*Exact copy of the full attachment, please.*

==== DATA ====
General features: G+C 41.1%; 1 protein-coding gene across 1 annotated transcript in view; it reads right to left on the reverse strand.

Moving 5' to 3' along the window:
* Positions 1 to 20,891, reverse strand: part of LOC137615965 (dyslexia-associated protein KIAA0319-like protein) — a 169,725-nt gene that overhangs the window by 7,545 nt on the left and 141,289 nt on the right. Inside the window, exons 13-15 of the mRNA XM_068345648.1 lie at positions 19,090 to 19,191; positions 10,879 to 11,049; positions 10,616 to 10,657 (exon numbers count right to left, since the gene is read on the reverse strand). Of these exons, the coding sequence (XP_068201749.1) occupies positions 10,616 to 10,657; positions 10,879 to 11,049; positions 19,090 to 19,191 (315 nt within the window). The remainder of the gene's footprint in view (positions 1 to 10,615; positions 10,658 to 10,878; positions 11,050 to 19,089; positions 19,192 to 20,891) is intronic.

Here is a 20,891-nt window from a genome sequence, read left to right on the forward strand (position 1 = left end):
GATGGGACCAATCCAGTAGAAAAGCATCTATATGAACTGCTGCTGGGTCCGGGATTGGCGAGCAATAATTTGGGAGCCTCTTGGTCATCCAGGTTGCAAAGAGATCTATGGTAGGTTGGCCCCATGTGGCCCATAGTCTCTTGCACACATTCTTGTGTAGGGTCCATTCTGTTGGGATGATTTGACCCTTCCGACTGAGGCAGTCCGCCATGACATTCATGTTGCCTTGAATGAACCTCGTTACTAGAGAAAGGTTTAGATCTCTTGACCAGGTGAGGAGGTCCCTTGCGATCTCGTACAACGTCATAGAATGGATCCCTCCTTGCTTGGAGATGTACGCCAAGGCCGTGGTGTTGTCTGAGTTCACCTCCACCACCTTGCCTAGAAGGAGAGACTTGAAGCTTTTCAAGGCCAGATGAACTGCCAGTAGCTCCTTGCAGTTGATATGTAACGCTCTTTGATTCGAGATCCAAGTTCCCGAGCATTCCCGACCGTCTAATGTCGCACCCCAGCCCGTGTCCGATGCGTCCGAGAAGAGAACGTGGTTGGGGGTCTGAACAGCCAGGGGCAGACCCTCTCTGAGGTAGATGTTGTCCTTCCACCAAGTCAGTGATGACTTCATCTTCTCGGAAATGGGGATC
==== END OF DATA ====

General features: G+C 41.1%; 1 protein-coding gene across 1 annotated transcript in view; it reads right to left on the reverse strand.

Moving 5' to 3' along the window:
* Positions 1 to 20,891, reverse strand: part of LOC137615965 (dyslexia-associated protein KIAA0319-like protein) — a 169,725-nt gene that overhangs the window by 7,545 nt on the left and 141,289 nt on the right. Inside the window, exons 13-15 of the mRNA XM_068345648.1 lie at positions 19,090 to 19,191; positions 10,879 to 11,049; positions 10,616 to 10,657 (exon numbers count right to left, since the gene is read on the reverse strand). Of these exons, the coding sequence (XP_068201749.1) occupies positions 10,616 to 10,657; positions 10,879 to 11,049; positions 19,090 to 19,191 (315 nt within the window). The remainder of the gene's footprint in view (positions 1 to 10,615; positions 10,658 to 10,878; positions 11,050 to 19,089; positions 19,192 to 20,891) is intronic.

Here is a 20,891-nt window from a genome sequence, read left to right on the forward strand (position 1 = left end):
GATGGGACCAATCCAGTAGAAAAGCATCTATATGAACTGCTGCTGGGTCCGGGATTGGCGAGCAATAATTTGGGAGCCTCTTGGTCATCCAGGTTGCAAAGAGATCTATGGTAGGTTGGCCCCATGTGGCCCATAGTCTCTTGCACACATTCTTGTGTAGGGTCCATTCTGTTGGGATGATTTGACCCTTCCGACTGAGGCAGTCCGCCATGACATTCATGTTGCCTTGAATGAACCTCGTTACTAGAGAAAGGTTTAGATCTCTTGACCAGGTGAGGAGGTCCCTTGCGATCTCGTACAACGTCATAGAATGGATCCCTCCTTGCTTGGAGATGTACGCCAAGGCCGTGGTGTTGTCTGAGTTCACCTCCACCACCTTGCCTAGAAGGAGAGACTTGAAGCTTTTCAAGGCCAGATGAACTGCCAGTAGCTCCTTGCAGTTGATATGTAACGCTCTTTGATTCGAGATCCAAGTTCCCGAGCATTCCCGACCGTCTAATGTCGCACCCCAGCCCGTGTCCGATGCGTCCGAGAAGAGAACGTGGTTGGGGGTCTGAACAGCCAGGGGCAGACCCTCTCTGAGGTAGATGTTGTCCTTCCACCAAGTCAGTGATGACTTCATCTTCTCGGAAATGGGGATC